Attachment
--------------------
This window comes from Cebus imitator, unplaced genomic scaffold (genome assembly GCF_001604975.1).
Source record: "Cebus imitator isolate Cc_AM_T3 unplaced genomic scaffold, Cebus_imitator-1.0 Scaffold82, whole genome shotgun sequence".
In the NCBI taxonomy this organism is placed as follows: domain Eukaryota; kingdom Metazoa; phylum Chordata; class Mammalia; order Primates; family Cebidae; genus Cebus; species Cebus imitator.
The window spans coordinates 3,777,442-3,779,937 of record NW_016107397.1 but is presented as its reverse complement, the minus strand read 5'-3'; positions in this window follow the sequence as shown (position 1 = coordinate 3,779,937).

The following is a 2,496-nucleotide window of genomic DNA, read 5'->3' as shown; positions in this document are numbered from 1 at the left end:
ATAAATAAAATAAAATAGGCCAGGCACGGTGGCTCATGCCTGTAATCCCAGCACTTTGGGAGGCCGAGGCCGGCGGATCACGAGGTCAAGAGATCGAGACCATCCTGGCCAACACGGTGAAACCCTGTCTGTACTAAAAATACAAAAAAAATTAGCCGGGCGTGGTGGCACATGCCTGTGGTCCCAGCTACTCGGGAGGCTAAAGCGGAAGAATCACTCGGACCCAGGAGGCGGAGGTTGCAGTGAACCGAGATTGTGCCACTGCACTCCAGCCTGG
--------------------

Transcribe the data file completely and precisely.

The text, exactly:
This window comes from Cebus imitator, unplaced genomic scaffold (genome assembly GCF_001604975.1).
Source record: "Cebus imitator isolate Cc_AM_T3 unplaced genomic scaffold, Cebus_imitator-1.0 Scaffold82, whole genome shotgun sequence".
In the NCBI taxonomy this organism is placed as follows: domain Eukaryota; kingdom Metazoa; phylum Chordata; class Mammalia; order Primates; family Cebidae; genus Cebus; species Cebus imitator.
The window spans coordinates 3,777,442-3,779,937 of record NW_016107397.1 but is presented as its reverse complement, the minus strand read 5'-3'; positions in this window follow the sequence as shown (position 1 = coordinate 3,779,937).

The following is a 2,496-nucleotide window of genomic DNA, read 5'->3' as shown; positions in this document are numbered from 1 at the left end:
ATAAATAAAATAAAATAGGCCAGGCACGGTGGCTCATGCCTGTAATCCCAGCACTTTGGGAGGCCGAGGCCGGCGGATCACGAGGTCAAGAGATCGAGACCATCCTGGCCAACACGGTGAAACCCTGTCTGTACTAAAAATACAAAAAAAATTAGCCGGGCGTGGTGGCACATGCCTGTGGTCCCAGCTACTCGGGAGGCTAAAGCGGAAGAATCACTCGGACCCAGGAGGCGGAGGTTGCAGTGAACCGAGATTGTGCCACTGCACTCCAGCCTGG